MAGA Supporters Are Sharing Deepfakes of Trump With Black People to Target Black Voters

A new BBC investigation found that AI-generated photos of former President Donald Trump posing with Black people are circulating online and, in some cases, actually fooling people.

Politics
MAGA Supporters Are Sharing Deepfakes of Trump With Black People to Target Black Voters

On Monday, the Supreme Court ruled that former President Donald Trump will—once again—be on the ballot in Colorado. It was a decision that—had it gone the other way—could’ve challenged his eligibility for another term. In the midst of this, Trump is continuing to use Sinead O’Connor’s music during his campaign events despite her estate’s denunciations. And now, an investigation has revealed a new and profoundly unsettling way his supporters are trying to drum up more votes.

Over the weekend, BBC Panorama reported that supporters in Florida have been creating dozens of AI deepfakes of a gleeful Trump surrounded by Black people and sharing them on social media. One photo described in the investigation was created by Mark Kaye, a conservative radio show host in the state, who attached the photo to a post with an article about Black voters turning out for Trump and shared it on his Facebook, where he has over a million followers. Kaye admitted to making the photo but said it’s not his fault if people believe the photo’s real.

“I’m not a photojournalist. I’m not out there taking pictures of what’s really happening. I’m a storyteller,” Kaye told BBC. “I’m not claiming it is accurate. I’m not saying, ‘Hey, look, Donald Trump was at this party with all of these African American voters. Look how much they love him.’”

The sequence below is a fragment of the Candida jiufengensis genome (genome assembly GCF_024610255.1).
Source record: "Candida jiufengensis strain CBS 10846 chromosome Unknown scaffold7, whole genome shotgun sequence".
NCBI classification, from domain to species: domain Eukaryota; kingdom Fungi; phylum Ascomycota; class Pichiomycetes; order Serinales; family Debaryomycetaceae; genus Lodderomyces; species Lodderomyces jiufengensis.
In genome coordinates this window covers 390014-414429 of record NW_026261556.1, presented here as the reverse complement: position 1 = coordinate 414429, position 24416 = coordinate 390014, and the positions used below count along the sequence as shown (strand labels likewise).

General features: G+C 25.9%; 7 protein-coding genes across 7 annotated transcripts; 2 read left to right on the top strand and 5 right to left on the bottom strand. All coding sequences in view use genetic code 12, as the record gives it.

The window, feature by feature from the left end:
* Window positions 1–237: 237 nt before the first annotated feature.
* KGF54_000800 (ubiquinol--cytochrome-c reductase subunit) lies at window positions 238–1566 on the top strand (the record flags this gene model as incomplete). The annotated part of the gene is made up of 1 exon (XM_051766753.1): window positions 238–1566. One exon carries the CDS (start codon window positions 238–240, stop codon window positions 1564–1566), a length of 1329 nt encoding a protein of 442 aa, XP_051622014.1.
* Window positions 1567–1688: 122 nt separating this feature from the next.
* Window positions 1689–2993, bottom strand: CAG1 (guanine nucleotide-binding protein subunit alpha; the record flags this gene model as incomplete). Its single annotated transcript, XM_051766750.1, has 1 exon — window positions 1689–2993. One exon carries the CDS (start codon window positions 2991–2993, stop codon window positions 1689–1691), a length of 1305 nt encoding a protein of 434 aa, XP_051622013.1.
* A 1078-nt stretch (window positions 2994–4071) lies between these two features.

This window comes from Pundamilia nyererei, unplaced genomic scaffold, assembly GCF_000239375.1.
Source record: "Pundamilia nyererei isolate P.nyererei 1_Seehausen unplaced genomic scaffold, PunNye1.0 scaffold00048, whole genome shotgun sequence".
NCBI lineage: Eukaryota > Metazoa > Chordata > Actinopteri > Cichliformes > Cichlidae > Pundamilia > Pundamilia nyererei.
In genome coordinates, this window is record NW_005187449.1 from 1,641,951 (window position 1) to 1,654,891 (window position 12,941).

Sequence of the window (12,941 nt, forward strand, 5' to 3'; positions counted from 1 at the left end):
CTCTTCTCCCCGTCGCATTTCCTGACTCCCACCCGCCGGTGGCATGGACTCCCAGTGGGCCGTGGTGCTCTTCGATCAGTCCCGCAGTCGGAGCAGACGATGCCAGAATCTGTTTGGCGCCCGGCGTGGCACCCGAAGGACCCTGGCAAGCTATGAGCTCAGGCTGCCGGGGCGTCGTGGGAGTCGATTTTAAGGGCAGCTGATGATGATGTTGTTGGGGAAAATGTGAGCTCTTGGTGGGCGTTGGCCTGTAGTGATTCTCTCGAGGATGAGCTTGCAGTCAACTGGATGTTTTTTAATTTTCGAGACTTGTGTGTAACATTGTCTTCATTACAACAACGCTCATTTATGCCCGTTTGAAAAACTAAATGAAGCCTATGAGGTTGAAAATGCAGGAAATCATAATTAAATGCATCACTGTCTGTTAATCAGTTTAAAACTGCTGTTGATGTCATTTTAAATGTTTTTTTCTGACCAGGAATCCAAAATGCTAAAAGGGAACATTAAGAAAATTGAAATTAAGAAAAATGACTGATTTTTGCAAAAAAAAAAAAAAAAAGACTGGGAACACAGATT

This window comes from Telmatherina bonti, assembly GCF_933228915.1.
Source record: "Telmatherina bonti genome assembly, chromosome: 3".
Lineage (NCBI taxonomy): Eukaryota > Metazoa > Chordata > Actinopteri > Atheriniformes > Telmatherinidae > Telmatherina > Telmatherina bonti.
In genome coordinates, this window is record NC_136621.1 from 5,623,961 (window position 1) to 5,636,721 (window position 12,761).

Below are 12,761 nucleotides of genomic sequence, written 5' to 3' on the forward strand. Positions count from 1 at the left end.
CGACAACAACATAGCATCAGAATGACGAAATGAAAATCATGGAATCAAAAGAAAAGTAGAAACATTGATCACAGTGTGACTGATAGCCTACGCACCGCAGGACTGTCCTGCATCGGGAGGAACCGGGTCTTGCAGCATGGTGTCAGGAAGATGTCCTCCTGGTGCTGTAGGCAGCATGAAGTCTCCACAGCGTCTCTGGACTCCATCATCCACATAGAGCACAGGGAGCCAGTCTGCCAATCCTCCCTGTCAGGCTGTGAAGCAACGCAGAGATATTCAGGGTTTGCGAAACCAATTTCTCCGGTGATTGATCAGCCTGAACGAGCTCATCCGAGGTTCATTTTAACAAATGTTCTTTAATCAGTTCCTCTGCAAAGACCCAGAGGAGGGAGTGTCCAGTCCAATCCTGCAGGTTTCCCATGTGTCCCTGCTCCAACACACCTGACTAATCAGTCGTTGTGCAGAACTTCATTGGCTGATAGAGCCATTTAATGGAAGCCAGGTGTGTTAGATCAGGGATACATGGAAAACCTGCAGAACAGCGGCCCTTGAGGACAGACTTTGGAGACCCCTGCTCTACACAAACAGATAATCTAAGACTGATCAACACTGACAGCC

“If anybody’s voting one way or another because of one photo they see on a Facebook page, that’s a problem with that person, not with the post itself,” he continued.

Another photo depicts a group of Black men posing with Trump on what appears to be a front porch. This one was an ad originally posted by a satirical Facebook account that generates images of the former president. It garnered widespread attention, however, when it was reposted with a caption that erroneously claimed that Trump had stopped his motorcade to speak with the men in the photo.

Disturbingly, some folks—like a taxi driver in Atlanta named Douglas—told the BBC they initially fell for the photos and thought it showed that Trump had an increasing base of Black voters. If you look any longer than two seconds, the photos are quite clearly fake. That said, it’s still easy to see how someone quickly scrolling through their timeline or giving them a passing glance could be duped by them.

“Well, that’s the thing about social media. It’s so easy to fool people,” Douglas said after being told that they were fake. According to Cliff Albright, the co-founder of Black Voters Matter, the deepfakes are just a new iteration of the same old disinformation tactics used in the past two elections directed toward the Black community.

“There have been documented attempts to target disinformation to black communities again, especially younger black voters,” Albright explained to BBC.

Meanwhile, at an event for Black conservatives in South Carolina last week, Trump insinuated that his recent indictments might actually help him appeal to Black voters.

“A lot of people said that’s why the Black people like me, because they have been hurt so badly and discriminated against, and they actually viewed me as I’m being discriminated against,” he said. “It’s been pretty amazing but possibly, maybe, there’s something there.”

Welp, can’t wait to see how these next eight months are going to go!

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